quite right too. The band were in excellent form, with great shading in
their playing, reminiscent of a much rougher but on the money version of
The Band themselves, though much, much harder. The massed acoustics
moments, the Rainy Day Women solos, the re-inventions of The Master
himself, it just gets better and better each year. 

I'll stop before I get too carried away, but petrol shortage or not in
this country, I'm looking at other gigs in Newcastle and Birmingham. Those
of you who have tickets for the Portsmouth Guildhall show are in for a
very special evening. Enjoy yourselves.

Thanks Bob, don't wait too long before next time, 

Michael Toal


Review by Stephen Boag

As a fairly recent convert this was my first first ever Bob Dylan concert.
I have to say despite reading ecstatic reviews from his recent tours It 
exceeded all of my expectations.

Unfortunately, having waited outside for a friend who arrived late I missed 
the opening song. This, however, was almost a blessing in disguise as it
meant that my first ever experience of Dylan live would be an excellent and 
fresh sounding version of 'The Times They Are A-Changing'. Right from the
start of the concert, well the start for me anyway, Dylan's guitar work was 
excellent. It was imaginative and tight with his band at all times. After
equally superb versions of 'It's Alright Ma, I'm Only Bleeding' and 'It's
All Over Now, Baby Blue', he began the seemingly essential 'Tangled Up In
Blue', which featured the first harp solo of the evening and an excellent
one it was too. On this version of the song he repeatedly switched person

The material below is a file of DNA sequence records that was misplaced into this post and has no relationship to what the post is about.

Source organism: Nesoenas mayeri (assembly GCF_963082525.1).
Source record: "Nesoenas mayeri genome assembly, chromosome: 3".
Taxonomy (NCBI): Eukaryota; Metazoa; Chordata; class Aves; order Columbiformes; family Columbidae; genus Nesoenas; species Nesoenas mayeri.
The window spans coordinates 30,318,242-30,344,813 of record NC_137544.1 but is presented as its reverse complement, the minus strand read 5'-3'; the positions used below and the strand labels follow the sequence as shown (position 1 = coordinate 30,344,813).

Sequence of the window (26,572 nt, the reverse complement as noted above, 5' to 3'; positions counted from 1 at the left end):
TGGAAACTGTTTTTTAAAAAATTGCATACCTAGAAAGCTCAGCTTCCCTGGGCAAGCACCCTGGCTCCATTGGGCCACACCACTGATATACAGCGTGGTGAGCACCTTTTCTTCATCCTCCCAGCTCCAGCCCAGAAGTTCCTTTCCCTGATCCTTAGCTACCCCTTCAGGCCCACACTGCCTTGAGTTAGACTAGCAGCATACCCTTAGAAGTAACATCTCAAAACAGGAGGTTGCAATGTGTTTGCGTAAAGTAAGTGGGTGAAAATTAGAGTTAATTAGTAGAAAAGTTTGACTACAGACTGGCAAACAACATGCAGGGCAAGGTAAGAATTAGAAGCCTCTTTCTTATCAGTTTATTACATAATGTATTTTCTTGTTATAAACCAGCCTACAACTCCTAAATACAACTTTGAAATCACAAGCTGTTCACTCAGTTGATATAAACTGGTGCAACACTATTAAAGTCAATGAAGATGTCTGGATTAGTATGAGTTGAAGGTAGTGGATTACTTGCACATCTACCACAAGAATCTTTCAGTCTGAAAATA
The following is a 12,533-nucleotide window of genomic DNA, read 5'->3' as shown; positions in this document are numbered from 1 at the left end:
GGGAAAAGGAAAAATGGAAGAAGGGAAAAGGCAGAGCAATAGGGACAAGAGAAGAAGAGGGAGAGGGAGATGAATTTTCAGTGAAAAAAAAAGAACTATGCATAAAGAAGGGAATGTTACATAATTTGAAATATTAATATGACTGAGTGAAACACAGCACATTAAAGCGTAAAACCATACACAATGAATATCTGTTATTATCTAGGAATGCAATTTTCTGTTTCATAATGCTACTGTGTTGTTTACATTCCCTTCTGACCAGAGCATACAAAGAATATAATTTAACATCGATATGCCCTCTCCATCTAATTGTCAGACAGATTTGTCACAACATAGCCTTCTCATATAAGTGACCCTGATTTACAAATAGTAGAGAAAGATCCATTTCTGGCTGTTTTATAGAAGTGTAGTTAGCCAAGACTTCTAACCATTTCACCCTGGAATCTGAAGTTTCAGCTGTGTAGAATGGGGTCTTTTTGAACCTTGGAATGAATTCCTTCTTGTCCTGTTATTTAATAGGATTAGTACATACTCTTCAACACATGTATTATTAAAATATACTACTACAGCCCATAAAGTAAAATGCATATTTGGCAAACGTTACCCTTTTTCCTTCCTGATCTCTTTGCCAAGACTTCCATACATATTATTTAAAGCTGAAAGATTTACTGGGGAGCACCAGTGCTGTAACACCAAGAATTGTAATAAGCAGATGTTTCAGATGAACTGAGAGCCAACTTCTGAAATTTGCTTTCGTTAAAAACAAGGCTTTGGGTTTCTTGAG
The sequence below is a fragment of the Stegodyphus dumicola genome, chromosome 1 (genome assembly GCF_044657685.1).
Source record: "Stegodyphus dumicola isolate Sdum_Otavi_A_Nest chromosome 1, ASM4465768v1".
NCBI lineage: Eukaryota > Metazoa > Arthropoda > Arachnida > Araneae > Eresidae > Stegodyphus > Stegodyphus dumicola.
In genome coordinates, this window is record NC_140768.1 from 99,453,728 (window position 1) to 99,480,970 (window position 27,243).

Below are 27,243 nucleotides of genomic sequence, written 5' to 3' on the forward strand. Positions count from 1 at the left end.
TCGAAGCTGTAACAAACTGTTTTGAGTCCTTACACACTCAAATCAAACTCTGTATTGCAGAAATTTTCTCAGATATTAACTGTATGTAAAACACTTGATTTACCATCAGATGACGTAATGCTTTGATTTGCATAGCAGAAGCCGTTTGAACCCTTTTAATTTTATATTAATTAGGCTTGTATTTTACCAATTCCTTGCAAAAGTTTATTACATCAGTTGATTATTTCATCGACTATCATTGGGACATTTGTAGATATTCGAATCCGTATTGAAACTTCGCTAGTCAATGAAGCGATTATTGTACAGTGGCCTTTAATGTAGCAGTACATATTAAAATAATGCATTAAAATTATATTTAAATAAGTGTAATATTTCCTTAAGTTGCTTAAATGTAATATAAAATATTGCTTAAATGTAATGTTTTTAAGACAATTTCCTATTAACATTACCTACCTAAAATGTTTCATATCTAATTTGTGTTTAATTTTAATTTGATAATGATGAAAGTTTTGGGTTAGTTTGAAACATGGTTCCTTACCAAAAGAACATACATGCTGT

starting in the third (They were standing on the side of the road, Rain 
falling on their shoes). Later returning to the first person as on the 

A couple of songs later the electric part of the set opened with 'Country
Pie'. This part of the set saw Dylan resort to less lead guitar after his
brilliant and somewhat surprising solos of the first few songs. It then 
became evident exactly how good the rest of his band were, with the two 
other guitarists soloing tremendously throughout the rest of the

A bit later, in his rendition of 'Highlands' he changed the lyrics again (as 
expected) with Neil Young becoming Annie Lennox, I can only assume because
he was in Glasgow. On this song he came the closest he came to smiling all
night with slight grins at the end of several lines. With 'Drifter's Escape' 
he recieved a wonderous response from the audience when he pulled the harp
out of his pocket and embarked on the second harp solo of the evening, 
equally as good as the first.

Dylan them spoke to the audience for the only time other than several 'Thank 
You's, in order to introduce his band. He then began 'Rainy Day Women' prior 
to leaving the stage before his encore.

In the encore came 'Things Have Changed' followed by another string of 
classics including 'Like A Rolling Stone', 'Blowing In The Wind' and 
'Forever Young'.

Throughout the concert Dylan seemed to be enjoying himself. He sang and 
played brilliantly with excellent support from his band. All in all the 
concert far exceeded my greatest hopes, let alone my expectations.


Review by Peter Rice

My second show of the tour after Aberdeen night before.
Good sound again in a big metal box. For the first time I saw the
"Ladies and Gentlemen will you please welcome Columbia recording artist.....Bob
Dylan." being spoken live by a burly man in a grey beard. Looks like Allen 
Ginsberg's  brother, said my friend Tom. Anyway, answered the "is it live or is 
it a tape?"  question for me.

Good start with "Somebody Touched Me". Then "Times", less stirring than
the night before. About 15 feet away, Bob looked a bit surly, and no 
communication with the band or audience, but that was all to change.